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Mallary: Campaign Courage

08/10/10 5:55PM By Dick Mallary
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(HOST)  A life-long participant in Vermont politics, commentator Dick Mallary wishes that candidates for public office would demonstrate more courage on the campaign trail.  

(MALLARY)  Here we are again in the early stages of the Vermont election season.  As I read reports of the candidate forums and the public statements of the candidates for office, I see lots of generalities about their experience, their skills and their compassion, but I see almost no specific proposals as to how they would address the big economic issues facing Vermont or how they would deal with contentious social or environmental issues.

I know what the problem is. Politicians don't like to be the bearers of bad news. They want to tell their voters what good things they have done for them and what nice things they propose to do for them in the future.  If there are problems, they will find someone else to blame and then paint a glowing picture of how they will resolve them.

Unfortunately, this is a tried and true and rational behavior for candidates to employ. Voters tend to vote for candidates who tell them what they want to hear.  They may not believe the rosy scenarios the candidates paint, but they find them more comforting than unpleasant truths.

What candidate has the courage to say that our social security and pension systems are unsound and that the age of retirement will have to rise along with lengthening life spans?  What candidate has the courage to support a large increase in the gas tax or a substantial carbon tax to encourage energy efficiency and forestall global warming?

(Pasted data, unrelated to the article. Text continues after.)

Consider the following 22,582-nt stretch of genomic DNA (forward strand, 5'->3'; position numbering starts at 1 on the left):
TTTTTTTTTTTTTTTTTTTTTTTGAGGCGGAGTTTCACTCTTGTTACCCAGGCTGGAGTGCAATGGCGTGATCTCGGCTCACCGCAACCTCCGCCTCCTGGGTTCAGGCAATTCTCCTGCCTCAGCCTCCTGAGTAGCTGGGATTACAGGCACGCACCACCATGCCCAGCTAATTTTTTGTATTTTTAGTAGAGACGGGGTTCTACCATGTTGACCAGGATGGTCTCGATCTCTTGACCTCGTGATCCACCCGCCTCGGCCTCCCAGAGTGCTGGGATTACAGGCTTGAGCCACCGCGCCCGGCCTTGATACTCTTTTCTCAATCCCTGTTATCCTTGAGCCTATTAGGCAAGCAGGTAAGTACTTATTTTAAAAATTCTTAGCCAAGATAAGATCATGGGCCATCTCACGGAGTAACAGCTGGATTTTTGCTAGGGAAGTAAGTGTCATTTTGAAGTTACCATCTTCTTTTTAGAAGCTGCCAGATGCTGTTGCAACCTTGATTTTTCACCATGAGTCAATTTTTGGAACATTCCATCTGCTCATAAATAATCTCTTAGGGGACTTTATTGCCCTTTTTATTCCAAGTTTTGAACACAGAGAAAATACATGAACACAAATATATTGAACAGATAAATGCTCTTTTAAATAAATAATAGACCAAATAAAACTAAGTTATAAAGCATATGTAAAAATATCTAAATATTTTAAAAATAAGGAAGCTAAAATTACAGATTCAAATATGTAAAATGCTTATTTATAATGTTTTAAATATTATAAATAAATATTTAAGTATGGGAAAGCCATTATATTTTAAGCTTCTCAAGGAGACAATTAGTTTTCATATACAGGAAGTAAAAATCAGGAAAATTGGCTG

What candidate has the courage to support merit pay for teachers and reasonable limits on teacher tenure?  What candidate is willing to support accelerated permitting for wind generation on Vermont's ridge lines to supply green alternative energy?  How many candidates have specific programs or statements of position on abortion, assisted suicide, firearms regulation, immigration reform or marijuana legalization?

Easy. The answer is very few. You don't get elected by telling people what they don't want to hear or what they disagree with.

I recently heard a pundit discussing the coming election. He insisted that candidates need to talk seriously about more than just vague promises for creating jobs. He's right.  We need to know more about what they really intend.

It pains me to say this, but I for one don't expect to hear much frank discussion from the candidates about the hard realities before November second - unless we demand it of them.
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